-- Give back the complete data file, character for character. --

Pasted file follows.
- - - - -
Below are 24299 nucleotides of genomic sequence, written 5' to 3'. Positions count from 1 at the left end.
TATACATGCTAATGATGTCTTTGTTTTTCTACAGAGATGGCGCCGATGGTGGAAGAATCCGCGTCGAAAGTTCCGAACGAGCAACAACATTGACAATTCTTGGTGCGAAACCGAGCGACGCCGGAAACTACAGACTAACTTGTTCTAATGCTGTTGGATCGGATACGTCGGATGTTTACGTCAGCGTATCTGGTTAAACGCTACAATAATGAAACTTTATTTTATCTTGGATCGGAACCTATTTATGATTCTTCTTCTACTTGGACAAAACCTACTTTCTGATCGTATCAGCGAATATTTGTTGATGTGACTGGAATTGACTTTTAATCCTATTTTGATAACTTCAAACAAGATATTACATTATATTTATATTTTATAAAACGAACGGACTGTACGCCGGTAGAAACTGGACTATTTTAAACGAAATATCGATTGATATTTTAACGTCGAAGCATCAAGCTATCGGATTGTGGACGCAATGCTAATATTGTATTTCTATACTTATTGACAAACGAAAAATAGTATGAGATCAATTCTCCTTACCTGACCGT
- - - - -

Below are 24299 nucleotides of genomic sequence, written 5' to 3'. Positions count from 1 at the left end.
TATACATGCTAATGATGTCTTTGTTTTTCTACAGAGATGGCGCCGATGGTGGAAGAATCCGCGTCGAAAGTTCCGAACGAGCAACAACATTGACAATTCTTGGTGCGAAACCGAGCGACGCCGGAAACTACAGACTAACTTGTTCTAATGCTGTTGGATCGGATACGTCGGATGTTTACGTCAGCGTATCTGGTTAAACGCTACAATAATGAAACTTTATTTTATCTTGGATCGGAACCTATTTATGATTCTTCTTCTACTTGGACAAAACCTACTTTCTGATCGTATCAGCGAATATTTGTTGATGTGACTGGAATTGACTTTTAATCCTATTTTGATAACTTCAAACAAGATATTACATTATATTTATATTTTATAAAACGAACGGACTGTACGCCGGTAGAAACTGGACTATTTTAAACGAAATATCGATTGATATTTTAACGTCGAAGCATCAAGCTATCGGATTGTGGACGCAATGCTAATATTGTATTTCTATACTTATTGACAAACGAAAAATAGTATGAGATCAATTCTCCTTACCTGACCGT